Morris, Minn. — A west-central Minnesota community may become a new kind of cow town.
Morris officials want to build an anaerobic cattle-manure digester at a nearby dairy farm. The digester would produce methane, a renewable fuel that could be transported to town and sold to local industries. AURI’s Center for Producer Owned Energy and Minnesota soybean and corn growers associations provided funds to help Morris, population 5,000, take a closer look at municipal methane.
The concept “is not entirely new,” says Ed Larson, Morris city manager. Some cities, for example, pump methane from decomposing garbage in landfills, using it to generate electricity. “With a large dairy farm nearby, the opportunity is there to make methane,” Larson says. “The City Council was interested, so we said, let’s explore it and see if there’s a marketable product.”
The project calls for building an anaerobic manure digester and methane transportation system at West River Dairy, a farm about eight miles southwest of Morris. Run by the Fehr family, the farm is one of the largest milking operations in the state. Its 5,000 dairy cows produce eight million cubic feet of manure a year.
The same process that eons ago produced natural gas from ancient plants can be used today to make methane, a natural-gas component, from cattle manure. The manure flows into a digester — essentially a tank or covered basin — where bacteria break down the organic material, making methane as a byproduct. The methane is drawn off and used like natural gas for heating or to run engines that produce electricity or mechanical power. Like natural gas, methane can be transported to distant users in pressurized tanks or pipelines.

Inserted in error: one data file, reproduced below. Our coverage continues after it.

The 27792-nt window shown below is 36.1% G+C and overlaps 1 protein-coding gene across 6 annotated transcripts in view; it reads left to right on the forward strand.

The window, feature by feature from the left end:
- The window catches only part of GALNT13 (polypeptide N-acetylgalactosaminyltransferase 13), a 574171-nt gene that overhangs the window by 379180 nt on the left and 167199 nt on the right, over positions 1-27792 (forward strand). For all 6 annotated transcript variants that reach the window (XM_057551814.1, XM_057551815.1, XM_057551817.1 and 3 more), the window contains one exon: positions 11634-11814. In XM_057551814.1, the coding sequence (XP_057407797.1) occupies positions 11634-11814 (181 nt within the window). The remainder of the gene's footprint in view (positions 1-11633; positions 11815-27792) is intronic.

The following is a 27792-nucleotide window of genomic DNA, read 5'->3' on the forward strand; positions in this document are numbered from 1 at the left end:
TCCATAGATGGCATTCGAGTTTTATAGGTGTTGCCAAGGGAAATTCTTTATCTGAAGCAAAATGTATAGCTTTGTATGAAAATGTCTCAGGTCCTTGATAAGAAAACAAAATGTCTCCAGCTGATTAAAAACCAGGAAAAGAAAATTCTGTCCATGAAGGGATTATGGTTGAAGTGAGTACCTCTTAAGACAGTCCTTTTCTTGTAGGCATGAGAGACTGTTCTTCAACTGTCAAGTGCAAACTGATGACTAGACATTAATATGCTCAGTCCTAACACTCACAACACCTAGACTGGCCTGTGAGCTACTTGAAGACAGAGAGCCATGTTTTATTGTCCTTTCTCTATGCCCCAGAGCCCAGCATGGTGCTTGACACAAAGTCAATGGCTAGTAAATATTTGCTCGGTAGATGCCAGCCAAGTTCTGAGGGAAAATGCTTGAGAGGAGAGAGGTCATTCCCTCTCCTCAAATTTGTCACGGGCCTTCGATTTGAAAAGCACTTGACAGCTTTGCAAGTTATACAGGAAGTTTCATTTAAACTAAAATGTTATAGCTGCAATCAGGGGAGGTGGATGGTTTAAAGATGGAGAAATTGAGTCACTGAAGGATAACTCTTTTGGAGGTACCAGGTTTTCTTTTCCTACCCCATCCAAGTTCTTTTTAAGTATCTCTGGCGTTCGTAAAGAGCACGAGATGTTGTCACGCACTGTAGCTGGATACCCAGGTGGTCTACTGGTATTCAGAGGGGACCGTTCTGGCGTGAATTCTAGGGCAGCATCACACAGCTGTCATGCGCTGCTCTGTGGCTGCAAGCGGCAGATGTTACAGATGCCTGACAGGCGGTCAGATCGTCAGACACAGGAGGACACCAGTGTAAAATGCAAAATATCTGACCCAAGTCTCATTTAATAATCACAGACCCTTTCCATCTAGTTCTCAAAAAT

The plan’s feasibility is being assessed by Sebesta-Blomberg, a Roseville engineering firm that specializes in energy utilities. The study led by senior engineer Cecil Massie, a renewable energy expert, will evaluate technical issues such as gas production and transportation, manure management, construction and operating costs, financing, and biogas marketing.
Morris, home to state and federal agricultural research stations, as well as a University of Minnesota campus, is the site of several green-power demonstration projects, including wind energy and biomass gasification. (See “Green Power on Campus,” July 2005 Ag Innovation News.)
The municipal-methane idea grew out of a 2003 report from the Energy Environment Research Center in Grand Forks, N.D., which surveyed the Morris area’s alternative energy resources. The report pointed to opportunities for making biogas from abundant local livestock manure. A biogas utility would be a good fit for a city, the report suggested, because cities have access to economic-development grants, low-interest loans and other public financing, which could help the economics pencil out.
Renewable energy could also be a selling point for cities trying to attract new manufacturing. When the ethanol plant in Morris expressed interest in buying methane, “we decided we should pursue it,” Larson says.
Anaerobic digesters have long been used in Europe and Asia. But in this country, cheap fossil fuels have discouraged using digesters to make renewable fuel. However, Cecil Massie predicts that rising natural gas prices and increasing world demand for electricity will make biogas generation more attractive.
The technology is beginning to interest large-scale livestock farmers, says Massie, who reports that at least 18 commercial-size digesters are under construction on Midwest farms. For livestock growers, Massie says, the benefits include reduced manure odors and more useful fertilizer. Research suggests that anaerobic digestion makes the nutrients in animal waste more accessible to plants, he says.
Just as important, Massie adds, biogas offers farmers the chance to harvest what he calls a third crop: not only food and fiber, but fuel.